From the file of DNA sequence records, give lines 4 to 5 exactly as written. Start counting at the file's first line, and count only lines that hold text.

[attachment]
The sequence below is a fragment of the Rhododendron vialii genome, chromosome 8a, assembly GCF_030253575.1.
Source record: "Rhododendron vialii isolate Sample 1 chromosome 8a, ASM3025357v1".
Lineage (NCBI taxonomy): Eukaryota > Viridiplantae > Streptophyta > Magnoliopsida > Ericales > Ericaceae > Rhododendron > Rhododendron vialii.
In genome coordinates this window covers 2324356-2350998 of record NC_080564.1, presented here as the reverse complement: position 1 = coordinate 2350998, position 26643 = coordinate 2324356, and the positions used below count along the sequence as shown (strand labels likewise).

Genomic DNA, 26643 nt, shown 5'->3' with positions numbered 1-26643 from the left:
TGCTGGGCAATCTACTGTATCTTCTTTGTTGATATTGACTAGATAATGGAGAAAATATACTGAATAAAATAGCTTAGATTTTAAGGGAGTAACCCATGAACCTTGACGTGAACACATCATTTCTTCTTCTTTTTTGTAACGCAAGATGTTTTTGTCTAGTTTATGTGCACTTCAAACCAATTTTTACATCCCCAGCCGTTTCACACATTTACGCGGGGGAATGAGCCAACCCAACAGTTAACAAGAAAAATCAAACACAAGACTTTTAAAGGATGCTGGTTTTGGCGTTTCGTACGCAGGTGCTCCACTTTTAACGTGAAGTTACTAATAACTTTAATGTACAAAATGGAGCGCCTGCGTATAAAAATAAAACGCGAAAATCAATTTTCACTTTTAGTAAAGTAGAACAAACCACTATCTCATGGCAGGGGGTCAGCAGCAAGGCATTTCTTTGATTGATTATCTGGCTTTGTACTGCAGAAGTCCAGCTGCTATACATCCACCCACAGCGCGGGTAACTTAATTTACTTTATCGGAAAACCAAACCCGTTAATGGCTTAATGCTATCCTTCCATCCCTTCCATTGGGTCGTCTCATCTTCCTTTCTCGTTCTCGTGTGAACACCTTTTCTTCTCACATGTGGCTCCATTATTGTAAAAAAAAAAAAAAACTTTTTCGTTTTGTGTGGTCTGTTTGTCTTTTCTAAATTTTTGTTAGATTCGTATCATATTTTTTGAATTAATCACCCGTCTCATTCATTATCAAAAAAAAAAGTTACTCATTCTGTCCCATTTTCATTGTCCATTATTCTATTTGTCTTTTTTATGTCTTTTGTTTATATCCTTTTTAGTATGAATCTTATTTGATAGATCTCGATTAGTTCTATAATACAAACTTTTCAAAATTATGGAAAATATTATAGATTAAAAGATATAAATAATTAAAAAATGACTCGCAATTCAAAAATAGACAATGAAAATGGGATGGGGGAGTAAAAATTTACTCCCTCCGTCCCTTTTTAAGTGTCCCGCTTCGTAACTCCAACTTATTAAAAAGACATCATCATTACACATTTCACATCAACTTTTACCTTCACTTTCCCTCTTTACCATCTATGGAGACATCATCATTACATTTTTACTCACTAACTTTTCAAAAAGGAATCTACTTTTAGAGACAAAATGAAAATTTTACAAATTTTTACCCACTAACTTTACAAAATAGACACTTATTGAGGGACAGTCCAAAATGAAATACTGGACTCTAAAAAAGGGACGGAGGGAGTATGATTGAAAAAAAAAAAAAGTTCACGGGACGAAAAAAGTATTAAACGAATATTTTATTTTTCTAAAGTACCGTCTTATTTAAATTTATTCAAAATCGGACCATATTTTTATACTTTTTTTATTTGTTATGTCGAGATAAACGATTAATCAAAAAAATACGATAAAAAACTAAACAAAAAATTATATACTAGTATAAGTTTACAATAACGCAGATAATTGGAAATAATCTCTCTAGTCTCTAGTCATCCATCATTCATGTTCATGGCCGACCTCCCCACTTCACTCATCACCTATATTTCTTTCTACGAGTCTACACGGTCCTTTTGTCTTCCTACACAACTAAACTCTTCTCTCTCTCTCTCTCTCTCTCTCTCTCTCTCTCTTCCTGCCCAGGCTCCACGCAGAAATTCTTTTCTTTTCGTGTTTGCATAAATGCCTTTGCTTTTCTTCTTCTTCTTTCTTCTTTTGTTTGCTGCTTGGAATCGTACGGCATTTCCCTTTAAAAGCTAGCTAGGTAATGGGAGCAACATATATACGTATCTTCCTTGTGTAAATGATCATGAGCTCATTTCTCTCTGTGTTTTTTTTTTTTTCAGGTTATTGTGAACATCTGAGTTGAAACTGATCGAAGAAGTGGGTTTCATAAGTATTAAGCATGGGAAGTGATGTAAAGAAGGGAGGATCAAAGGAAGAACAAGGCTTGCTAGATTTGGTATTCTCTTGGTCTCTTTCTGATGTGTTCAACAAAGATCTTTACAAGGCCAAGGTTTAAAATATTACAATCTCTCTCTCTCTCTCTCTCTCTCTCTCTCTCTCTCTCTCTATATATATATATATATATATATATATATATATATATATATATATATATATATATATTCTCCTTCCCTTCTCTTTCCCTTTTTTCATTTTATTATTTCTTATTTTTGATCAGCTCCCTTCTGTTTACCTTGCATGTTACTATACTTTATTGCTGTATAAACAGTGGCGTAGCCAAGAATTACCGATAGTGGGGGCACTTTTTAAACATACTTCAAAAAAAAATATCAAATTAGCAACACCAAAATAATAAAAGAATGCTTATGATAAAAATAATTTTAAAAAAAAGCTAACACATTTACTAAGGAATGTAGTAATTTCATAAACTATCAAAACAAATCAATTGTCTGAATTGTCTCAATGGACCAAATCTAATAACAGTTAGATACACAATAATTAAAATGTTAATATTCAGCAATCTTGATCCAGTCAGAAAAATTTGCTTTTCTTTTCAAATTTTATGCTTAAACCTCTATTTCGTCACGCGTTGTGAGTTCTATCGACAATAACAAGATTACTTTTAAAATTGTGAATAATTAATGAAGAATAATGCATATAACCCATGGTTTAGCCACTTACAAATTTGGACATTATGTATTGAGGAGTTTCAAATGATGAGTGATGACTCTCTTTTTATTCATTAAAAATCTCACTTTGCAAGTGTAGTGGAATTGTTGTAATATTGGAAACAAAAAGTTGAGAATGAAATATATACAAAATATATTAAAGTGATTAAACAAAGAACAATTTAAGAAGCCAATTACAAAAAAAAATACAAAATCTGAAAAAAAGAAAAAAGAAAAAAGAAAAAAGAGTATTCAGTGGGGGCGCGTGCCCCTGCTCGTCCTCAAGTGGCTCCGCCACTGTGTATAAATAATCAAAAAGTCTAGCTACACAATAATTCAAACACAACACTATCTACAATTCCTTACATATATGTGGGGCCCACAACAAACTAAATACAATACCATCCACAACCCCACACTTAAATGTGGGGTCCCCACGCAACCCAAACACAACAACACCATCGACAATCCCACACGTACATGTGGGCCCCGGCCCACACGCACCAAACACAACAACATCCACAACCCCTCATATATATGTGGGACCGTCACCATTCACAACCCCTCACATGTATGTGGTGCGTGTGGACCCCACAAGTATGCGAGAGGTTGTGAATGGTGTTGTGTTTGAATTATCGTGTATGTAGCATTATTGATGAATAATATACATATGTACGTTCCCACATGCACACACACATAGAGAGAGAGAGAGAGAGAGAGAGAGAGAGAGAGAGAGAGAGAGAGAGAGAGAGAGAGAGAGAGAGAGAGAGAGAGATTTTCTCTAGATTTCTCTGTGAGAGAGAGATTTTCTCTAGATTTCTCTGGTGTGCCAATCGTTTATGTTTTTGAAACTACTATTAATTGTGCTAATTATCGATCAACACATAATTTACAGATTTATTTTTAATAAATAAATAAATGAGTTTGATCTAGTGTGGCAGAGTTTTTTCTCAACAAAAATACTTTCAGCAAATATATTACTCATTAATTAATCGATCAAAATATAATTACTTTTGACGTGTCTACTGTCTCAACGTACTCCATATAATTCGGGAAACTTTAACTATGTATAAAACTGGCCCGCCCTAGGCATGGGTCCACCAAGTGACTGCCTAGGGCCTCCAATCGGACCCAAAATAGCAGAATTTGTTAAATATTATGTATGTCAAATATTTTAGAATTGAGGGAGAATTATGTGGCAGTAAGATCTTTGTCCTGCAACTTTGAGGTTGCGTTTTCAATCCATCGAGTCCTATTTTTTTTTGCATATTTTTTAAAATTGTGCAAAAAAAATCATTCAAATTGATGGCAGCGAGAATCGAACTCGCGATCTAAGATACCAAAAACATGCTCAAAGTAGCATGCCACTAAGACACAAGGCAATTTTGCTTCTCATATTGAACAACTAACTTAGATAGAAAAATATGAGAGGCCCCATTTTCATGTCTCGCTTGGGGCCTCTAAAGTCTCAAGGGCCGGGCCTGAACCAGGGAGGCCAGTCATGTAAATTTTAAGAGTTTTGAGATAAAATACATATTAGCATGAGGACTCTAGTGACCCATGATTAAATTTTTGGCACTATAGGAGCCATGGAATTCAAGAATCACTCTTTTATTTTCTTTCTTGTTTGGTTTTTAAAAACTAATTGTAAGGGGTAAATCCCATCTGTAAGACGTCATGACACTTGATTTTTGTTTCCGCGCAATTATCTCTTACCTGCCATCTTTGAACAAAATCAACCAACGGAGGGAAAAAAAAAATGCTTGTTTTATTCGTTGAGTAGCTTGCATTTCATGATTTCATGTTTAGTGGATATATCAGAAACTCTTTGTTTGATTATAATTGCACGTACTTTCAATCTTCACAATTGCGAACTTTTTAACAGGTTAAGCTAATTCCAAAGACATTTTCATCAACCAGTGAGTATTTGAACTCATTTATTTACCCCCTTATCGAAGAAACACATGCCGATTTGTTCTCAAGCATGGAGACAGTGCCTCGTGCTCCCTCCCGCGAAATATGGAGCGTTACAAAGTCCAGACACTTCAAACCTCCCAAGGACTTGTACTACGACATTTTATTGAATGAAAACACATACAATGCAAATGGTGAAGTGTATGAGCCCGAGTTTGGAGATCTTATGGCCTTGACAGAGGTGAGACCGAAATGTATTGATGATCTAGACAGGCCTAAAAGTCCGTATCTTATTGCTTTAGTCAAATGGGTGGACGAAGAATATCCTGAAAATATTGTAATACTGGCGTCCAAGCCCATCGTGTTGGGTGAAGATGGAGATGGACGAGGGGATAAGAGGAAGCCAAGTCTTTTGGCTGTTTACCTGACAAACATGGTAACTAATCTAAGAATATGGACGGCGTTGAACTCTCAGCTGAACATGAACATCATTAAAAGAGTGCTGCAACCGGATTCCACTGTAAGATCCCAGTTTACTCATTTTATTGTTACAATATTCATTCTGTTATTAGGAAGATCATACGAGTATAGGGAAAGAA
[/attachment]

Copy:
In genome coordinates this window covers 2324356-2350998 of record NC_080564.1, presented here as the reverse complement: position 1 = coordinate 2350998, position 26643 = coordinate 2324356, and the positions used below count along the sequence as shown (strand labels likewise).

Genomic DNA, 26643 nt, shown 5'->3' with positions numbered 1-26643 from the left: